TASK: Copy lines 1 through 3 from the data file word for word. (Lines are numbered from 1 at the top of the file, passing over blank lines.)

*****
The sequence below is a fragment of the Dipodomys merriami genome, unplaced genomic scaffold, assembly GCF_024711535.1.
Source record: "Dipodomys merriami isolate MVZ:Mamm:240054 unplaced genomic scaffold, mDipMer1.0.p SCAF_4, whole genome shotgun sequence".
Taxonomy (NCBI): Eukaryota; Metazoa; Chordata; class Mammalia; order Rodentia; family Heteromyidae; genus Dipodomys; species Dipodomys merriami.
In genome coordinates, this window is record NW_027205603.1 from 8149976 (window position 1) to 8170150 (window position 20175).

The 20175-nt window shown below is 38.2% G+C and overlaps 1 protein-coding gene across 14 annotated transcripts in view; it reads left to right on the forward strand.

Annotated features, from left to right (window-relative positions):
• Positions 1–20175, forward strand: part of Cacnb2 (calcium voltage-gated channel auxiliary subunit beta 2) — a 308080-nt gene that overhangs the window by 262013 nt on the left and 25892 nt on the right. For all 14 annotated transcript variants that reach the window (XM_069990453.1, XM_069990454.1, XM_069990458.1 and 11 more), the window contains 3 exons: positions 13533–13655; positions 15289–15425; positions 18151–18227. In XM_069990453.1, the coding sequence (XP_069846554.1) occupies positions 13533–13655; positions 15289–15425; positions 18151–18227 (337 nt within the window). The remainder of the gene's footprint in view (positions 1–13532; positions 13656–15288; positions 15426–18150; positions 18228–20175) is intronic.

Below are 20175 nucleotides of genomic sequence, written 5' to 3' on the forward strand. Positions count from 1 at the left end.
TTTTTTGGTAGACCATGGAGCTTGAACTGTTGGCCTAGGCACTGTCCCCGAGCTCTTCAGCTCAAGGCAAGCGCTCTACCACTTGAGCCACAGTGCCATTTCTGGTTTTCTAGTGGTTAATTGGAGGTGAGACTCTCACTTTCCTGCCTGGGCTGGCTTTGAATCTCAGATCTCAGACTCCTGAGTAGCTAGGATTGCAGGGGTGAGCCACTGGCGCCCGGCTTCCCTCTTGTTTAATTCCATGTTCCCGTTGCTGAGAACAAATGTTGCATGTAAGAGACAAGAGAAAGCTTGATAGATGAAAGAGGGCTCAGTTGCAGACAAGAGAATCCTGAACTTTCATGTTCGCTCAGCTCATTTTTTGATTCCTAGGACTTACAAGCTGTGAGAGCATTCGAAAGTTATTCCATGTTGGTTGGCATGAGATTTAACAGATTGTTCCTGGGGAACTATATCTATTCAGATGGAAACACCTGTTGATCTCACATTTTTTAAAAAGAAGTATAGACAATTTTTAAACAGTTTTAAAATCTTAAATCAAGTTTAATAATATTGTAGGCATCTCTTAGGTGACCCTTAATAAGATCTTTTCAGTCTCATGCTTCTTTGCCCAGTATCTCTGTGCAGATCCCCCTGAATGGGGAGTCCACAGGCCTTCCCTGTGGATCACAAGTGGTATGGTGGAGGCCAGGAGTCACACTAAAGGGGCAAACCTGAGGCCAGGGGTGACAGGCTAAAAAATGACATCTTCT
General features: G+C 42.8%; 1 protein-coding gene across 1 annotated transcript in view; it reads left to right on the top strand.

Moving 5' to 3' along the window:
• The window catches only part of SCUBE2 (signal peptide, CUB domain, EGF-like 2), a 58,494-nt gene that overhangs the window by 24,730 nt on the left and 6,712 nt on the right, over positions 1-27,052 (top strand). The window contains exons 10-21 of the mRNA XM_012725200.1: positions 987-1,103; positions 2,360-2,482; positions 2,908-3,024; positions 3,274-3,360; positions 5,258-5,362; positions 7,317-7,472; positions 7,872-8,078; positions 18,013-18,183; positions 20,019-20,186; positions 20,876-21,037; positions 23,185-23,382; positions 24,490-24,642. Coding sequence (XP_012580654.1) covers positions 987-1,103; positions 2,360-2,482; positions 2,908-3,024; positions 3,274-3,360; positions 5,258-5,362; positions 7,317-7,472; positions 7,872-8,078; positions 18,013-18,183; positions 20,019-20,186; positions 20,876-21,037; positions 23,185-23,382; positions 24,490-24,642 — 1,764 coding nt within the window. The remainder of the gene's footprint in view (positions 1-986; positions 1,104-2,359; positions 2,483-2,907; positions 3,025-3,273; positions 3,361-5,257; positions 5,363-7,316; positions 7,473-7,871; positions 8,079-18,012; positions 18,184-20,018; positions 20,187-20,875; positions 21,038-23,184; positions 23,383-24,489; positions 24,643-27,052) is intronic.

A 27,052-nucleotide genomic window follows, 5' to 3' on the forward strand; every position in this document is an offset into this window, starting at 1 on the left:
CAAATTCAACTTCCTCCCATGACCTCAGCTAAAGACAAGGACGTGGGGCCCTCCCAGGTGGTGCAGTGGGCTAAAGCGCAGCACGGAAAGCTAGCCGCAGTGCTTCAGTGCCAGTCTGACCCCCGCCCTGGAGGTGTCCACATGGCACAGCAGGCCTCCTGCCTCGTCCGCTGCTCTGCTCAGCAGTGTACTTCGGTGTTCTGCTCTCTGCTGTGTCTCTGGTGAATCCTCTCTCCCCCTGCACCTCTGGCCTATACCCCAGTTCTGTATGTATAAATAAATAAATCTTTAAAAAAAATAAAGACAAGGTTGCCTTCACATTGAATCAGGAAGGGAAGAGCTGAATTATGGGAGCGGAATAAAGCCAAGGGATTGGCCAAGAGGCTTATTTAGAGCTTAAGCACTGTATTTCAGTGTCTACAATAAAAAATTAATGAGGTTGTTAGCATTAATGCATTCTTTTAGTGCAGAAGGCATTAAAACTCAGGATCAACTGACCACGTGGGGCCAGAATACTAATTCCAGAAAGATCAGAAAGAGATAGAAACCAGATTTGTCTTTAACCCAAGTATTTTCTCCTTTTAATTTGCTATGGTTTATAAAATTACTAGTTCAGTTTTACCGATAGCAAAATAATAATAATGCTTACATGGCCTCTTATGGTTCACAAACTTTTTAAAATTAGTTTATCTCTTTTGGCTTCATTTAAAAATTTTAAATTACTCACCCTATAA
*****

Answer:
The sequence below is a fragment of the Dipodomys merriami genome, unplaced genomic scaffold, assembly GCF_024711535.1.
Source record: "Dipodomys merriami isolate MVZ:Mamm:240054 unplaced genomic scaffold, mDipMer1.0.p SCAF_4, whole genome shotgun sequence".
Taxonomy (NCBI): Eukaryota; Metazoa; Chordata; class Mammalia; order Rodentia; family Heteromyidae; genus Dipodomys; species Dipodomys merriami.